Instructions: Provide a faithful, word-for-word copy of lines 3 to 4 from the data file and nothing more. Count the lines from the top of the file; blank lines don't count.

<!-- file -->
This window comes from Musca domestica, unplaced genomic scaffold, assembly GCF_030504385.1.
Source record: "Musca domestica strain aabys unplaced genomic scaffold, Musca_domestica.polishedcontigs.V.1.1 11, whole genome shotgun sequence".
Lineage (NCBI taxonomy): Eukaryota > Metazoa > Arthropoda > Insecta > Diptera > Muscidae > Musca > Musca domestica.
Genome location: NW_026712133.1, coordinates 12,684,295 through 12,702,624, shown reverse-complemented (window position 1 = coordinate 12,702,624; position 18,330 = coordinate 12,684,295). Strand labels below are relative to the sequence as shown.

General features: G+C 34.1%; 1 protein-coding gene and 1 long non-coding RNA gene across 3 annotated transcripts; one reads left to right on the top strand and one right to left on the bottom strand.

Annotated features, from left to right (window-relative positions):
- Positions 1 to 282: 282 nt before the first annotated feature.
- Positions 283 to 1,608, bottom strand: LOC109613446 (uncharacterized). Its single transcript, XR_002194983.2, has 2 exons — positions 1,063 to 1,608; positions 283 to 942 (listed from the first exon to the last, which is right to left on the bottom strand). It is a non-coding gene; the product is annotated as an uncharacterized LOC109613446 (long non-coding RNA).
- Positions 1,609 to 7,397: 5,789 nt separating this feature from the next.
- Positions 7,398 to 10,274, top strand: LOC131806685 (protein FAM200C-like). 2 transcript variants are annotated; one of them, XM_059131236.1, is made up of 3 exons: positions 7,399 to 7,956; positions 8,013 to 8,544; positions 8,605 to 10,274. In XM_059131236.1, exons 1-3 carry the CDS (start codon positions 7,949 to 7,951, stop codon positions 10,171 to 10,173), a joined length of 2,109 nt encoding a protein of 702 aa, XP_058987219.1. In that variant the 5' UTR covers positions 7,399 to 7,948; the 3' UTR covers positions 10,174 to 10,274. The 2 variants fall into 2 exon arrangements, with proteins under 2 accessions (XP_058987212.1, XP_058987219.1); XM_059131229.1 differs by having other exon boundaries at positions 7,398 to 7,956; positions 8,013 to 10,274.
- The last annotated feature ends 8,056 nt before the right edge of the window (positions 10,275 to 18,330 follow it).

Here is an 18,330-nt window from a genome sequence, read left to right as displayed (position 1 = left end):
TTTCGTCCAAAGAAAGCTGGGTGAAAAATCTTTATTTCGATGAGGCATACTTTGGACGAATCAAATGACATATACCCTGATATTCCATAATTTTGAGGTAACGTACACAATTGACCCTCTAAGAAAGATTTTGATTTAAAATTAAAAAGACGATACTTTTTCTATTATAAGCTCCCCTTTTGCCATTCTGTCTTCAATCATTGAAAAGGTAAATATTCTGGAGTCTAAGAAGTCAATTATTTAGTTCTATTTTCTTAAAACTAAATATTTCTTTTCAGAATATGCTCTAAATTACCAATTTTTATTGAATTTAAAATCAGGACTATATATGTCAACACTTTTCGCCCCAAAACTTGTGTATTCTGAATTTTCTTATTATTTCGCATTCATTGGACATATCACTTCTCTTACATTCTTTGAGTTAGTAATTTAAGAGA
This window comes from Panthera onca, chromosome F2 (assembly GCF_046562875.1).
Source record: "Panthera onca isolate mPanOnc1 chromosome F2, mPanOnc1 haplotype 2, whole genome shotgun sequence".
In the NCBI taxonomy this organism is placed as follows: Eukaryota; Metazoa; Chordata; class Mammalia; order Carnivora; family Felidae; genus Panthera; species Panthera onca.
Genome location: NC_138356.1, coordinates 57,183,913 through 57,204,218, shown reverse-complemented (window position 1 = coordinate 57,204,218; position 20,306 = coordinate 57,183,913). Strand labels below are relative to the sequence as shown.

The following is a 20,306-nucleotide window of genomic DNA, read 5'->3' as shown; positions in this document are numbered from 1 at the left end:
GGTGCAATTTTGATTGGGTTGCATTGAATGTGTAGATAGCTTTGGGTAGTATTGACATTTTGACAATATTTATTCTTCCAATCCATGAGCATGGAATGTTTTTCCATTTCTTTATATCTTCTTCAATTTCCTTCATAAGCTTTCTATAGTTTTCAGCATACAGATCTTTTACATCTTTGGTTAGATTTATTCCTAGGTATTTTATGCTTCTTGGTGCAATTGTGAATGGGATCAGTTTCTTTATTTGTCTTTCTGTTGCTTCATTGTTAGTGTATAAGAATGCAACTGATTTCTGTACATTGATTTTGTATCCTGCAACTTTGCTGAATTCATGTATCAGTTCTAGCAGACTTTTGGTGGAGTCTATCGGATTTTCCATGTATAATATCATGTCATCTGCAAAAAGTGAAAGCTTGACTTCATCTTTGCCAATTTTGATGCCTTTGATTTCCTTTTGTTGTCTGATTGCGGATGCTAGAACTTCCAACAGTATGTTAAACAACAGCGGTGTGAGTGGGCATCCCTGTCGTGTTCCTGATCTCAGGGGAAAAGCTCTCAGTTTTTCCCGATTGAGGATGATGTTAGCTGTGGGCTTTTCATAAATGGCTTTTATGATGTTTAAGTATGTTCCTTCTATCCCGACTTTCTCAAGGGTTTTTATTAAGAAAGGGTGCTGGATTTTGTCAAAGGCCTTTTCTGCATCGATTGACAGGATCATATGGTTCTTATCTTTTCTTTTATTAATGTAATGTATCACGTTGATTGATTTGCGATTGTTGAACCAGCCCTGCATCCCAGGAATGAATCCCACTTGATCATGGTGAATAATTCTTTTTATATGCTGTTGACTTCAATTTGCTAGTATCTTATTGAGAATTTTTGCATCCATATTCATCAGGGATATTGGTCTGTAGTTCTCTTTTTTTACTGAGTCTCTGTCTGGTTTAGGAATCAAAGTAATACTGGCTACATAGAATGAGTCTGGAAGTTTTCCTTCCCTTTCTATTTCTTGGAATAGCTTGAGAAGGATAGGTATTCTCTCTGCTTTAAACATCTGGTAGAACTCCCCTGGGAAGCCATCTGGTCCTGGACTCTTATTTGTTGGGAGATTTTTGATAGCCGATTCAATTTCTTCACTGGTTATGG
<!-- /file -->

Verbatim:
Lineage (NCBI taxonomy): Eukaryota > Metazoa > Arthropoda > Insecta > Diptera > Muscidae > Musca > Musca domestica.
Genome location: NW_026712133.1, coordinates 12,684,295 through 12,702,624, shown reverse-complemented (window position 1 = coordinate 12,702,624; position 18,330 = coordinate 12,684,295). Strand labels below are relative to the sequence as shown.